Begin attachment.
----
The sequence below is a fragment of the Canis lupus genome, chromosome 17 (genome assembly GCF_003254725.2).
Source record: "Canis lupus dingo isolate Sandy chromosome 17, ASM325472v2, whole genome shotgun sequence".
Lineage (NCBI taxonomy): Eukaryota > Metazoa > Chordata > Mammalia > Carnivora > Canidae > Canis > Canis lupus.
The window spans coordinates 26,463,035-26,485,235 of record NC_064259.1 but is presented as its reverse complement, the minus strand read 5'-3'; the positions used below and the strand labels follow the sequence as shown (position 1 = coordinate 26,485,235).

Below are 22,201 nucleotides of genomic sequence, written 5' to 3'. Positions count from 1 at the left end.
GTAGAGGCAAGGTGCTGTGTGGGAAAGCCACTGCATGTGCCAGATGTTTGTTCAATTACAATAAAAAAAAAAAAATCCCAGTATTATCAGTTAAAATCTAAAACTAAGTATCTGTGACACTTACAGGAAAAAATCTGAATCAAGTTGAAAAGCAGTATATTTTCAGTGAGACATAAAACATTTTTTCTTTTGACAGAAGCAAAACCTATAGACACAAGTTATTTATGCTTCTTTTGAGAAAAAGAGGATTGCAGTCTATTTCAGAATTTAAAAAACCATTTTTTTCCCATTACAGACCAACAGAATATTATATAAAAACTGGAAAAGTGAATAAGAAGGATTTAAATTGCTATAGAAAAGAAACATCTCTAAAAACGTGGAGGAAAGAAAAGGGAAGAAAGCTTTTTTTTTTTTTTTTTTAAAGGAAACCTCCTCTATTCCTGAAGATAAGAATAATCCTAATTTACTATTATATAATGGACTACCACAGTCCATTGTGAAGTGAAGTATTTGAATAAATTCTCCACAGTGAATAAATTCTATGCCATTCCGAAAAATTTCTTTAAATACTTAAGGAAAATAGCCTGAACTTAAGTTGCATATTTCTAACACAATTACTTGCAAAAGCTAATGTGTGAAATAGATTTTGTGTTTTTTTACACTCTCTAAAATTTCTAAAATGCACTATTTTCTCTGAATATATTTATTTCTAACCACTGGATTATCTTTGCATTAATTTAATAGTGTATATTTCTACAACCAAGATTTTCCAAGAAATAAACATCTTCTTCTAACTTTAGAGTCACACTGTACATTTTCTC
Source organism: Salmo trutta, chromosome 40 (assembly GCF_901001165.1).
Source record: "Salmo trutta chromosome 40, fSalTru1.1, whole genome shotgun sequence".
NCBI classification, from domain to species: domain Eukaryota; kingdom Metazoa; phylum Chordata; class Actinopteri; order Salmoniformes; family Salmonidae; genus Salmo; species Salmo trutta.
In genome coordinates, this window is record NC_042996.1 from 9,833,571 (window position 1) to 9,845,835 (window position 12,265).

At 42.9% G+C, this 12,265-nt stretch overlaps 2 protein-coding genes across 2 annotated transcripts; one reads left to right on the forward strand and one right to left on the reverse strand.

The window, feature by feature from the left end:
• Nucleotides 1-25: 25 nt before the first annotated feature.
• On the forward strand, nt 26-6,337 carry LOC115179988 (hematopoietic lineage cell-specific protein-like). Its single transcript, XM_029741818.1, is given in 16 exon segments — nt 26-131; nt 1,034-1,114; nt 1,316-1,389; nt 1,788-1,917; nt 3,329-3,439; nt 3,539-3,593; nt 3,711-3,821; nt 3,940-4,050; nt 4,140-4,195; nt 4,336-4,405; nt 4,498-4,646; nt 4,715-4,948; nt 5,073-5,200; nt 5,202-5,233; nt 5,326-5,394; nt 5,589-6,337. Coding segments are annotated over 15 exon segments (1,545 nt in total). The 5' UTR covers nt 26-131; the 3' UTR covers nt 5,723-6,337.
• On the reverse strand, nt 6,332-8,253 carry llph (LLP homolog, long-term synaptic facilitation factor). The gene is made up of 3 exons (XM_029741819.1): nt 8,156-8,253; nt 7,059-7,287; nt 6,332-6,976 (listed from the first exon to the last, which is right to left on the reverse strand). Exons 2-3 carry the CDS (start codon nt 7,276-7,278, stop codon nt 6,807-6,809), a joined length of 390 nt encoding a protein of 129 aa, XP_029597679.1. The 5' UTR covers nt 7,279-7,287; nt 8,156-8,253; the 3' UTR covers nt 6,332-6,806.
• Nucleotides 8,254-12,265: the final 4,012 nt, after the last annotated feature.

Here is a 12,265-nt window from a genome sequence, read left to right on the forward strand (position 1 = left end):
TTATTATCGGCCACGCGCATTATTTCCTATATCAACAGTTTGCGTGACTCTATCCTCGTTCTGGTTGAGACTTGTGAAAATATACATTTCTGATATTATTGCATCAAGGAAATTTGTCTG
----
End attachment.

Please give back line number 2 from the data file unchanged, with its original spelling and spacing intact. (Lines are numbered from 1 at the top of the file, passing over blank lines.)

Source record: "Canis lupus dingo isolate Sandy chromosome 17, ASM325472v2, whole genome shotgun sequence".